*Skeletal muscles are voluntary muscles that provide the force that moves your bones.  A strong connective tissue called a tendon attaches skeletal muscles to a bone.

*The tissue called cardiac muscle is found only in the heart.

*Skeletal muscle and cardiac muscle are sometimes referred to as striated muscle, because of their banded appearance.  The inside of many internal body organs contain smooth muscle tissue that is not striated.  Both smooth muscle and cardiac muscle are involuntary.

*Skeletal muscles do their work by contracting, or becoming shorter and thicker.  Each time you move, more than one muscle is involved.

*Skeletal muscles work in pairs.  Muscle cells can only contract, not lengthen.  While one muscle in a pair contracts, the other muscle in the pair reflexes to its original length.

*Regular exercise is important for maintaining the strength and flexibility of muscles.  Exercise makes individual muscle cells grow bigger, so the whole muscle becomes thicker and stronger.

*Sometimes, muscles can become injured.  A muscle strain occurs when muscles are overworked or overstretched.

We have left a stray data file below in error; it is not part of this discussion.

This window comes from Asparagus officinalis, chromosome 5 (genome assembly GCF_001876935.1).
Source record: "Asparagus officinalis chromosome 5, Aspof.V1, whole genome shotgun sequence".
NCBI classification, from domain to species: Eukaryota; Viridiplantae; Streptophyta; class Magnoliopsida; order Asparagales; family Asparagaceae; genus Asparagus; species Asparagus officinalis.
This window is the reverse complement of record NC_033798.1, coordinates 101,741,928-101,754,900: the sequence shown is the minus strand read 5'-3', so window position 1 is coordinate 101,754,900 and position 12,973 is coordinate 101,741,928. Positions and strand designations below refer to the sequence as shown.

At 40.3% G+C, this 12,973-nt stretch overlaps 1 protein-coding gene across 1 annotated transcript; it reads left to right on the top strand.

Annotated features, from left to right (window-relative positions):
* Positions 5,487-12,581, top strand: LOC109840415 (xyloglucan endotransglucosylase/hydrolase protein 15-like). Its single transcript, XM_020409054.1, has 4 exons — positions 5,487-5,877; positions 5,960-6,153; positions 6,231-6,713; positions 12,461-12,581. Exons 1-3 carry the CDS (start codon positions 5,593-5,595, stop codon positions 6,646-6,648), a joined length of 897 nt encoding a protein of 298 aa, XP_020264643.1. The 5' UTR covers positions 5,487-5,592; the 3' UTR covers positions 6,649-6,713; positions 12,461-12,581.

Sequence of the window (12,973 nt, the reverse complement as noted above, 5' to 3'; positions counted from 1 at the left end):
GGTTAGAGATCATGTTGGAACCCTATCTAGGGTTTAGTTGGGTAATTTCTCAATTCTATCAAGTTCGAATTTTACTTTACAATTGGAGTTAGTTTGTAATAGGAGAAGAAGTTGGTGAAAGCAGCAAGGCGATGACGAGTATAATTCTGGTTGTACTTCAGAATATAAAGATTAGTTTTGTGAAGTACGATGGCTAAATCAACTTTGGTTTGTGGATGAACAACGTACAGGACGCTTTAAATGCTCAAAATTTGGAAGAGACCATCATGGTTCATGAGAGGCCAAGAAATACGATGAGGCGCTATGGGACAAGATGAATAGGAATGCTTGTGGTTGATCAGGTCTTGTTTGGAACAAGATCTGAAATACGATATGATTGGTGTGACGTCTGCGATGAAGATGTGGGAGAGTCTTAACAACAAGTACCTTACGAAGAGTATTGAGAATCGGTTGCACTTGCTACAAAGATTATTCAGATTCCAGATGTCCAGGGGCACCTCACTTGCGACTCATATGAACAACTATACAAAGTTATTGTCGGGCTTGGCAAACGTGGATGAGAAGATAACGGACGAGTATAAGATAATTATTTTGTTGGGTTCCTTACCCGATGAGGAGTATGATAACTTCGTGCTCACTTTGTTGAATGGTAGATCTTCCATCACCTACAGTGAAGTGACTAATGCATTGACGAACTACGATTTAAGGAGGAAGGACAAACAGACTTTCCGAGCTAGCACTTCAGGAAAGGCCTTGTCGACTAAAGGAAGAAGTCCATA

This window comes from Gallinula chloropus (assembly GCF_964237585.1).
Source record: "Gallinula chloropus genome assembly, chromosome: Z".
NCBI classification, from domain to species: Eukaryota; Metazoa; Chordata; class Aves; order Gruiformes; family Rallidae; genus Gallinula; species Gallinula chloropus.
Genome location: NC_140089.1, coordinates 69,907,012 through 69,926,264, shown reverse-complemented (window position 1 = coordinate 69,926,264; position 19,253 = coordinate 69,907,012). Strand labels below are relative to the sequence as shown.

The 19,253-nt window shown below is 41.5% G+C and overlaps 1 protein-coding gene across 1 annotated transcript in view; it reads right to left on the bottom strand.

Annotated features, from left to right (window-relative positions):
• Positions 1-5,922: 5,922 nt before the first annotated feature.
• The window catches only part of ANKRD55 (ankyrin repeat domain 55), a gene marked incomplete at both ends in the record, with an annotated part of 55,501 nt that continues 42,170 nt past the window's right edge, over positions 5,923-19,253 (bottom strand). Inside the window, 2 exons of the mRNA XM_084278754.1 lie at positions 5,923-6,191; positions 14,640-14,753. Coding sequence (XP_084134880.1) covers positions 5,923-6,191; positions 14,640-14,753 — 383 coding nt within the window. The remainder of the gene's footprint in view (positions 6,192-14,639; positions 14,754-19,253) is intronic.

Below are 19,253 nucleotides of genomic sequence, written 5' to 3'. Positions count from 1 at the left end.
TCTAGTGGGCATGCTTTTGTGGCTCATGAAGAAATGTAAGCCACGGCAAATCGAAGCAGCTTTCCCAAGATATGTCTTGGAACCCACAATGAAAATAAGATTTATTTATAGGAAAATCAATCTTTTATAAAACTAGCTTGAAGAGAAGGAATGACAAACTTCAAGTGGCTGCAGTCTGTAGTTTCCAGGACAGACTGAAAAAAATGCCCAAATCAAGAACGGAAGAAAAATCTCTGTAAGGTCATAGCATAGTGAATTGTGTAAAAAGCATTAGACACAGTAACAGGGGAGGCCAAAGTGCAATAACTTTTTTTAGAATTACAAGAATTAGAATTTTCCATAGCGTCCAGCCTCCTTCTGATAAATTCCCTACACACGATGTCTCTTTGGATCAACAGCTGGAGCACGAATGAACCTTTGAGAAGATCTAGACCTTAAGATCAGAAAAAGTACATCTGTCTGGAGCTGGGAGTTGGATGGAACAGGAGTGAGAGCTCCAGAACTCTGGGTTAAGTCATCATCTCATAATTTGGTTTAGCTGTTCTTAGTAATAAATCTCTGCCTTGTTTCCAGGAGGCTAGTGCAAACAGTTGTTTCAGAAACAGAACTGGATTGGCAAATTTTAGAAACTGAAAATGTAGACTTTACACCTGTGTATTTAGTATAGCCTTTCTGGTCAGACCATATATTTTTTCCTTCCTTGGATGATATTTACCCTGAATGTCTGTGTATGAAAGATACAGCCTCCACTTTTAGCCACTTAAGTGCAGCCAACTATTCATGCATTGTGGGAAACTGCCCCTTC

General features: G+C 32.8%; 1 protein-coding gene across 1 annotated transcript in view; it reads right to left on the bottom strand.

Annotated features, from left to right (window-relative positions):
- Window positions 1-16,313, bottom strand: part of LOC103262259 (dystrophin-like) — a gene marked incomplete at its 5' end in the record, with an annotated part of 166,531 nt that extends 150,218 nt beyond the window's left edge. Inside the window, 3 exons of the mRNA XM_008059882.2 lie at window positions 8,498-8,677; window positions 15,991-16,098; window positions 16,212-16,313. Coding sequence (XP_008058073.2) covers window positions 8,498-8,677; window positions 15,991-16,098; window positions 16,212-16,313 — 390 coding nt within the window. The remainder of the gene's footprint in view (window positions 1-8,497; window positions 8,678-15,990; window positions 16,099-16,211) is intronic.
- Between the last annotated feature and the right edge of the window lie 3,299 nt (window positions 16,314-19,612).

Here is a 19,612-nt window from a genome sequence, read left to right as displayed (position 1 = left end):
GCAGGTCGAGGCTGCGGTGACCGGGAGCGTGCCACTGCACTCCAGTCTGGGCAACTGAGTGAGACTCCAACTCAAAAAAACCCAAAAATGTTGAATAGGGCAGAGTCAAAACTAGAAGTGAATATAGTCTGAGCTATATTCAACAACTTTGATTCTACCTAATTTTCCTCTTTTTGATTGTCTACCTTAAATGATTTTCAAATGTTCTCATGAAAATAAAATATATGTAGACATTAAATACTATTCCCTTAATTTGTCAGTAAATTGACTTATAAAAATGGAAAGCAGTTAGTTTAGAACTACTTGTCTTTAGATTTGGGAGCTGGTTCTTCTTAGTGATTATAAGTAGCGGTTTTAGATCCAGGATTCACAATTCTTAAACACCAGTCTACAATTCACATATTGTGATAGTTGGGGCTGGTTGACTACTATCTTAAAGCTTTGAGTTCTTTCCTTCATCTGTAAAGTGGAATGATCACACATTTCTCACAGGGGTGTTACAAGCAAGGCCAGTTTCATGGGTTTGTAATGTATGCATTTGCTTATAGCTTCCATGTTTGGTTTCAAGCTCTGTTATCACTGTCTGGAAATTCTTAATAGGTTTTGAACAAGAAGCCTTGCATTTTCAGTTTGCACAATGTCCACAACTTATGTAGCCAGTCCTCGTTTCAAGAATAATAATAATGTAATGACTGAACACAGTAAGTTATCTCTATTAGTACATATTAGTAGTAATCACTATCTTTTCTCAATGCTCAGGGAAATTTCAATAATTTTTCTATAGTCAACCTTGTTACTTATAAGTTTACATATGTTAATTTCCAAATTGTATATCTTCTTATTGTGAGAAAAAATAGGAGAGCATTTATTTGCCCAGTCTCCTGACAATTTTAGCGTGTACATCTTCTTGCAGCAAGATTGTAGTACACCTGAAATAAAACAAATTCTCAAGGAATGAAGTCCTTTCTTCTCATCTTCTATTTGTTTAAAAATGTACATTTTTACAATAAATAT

*After a long period of exercise, a skeletal muscle can cramp, or contract and stay contracted.  After injuring a muscle, it is important to follow medical instructions and rest the injured area so it can heal properly.

Chapter 11, Lesson 6 Notes

*The skin is part of the integumentary system, which also includes hair, nails, sweat glands, and oil glands.

*The skin has two layers that protect the body.  Skin helps regulate body temperature, eliminate wastes, gather information about the environment, and produce vitamin D.

*The skin forms a barrier that keeps harmful substances outside the body.  Also, the skin keeps important substances such as water and other fluids inside the body.

*Skin helps the body maintain a steady temperature through perspiration and the enlarging of blood vessels.

*Perspiration is also responsible for eliminating some waste materials from the body.  Nerves in the skin gather information from the environment about pressure, temperature, and pain.

*Some skin cells produce vitamin D in the presence of sunlight.  Together an outer layer and an inner layer perform all the skin’s functions.

*The epidermis is the outer layer of the skin, which helps protect your skin.  Some cells deep in the epidermis produce melanin, a pigment that colors the skin.

*The dermis is the inner layer of the skin, which includes nerves, blood vessels, sweat glands, hairs, and oil glands.

*Pores are openings that allow sweat to reach the surface.  Strands of hair grow within the dermis in follicles.  Oil produces in glands around the follicles keep the surface of the skin moist and the hairs flexible.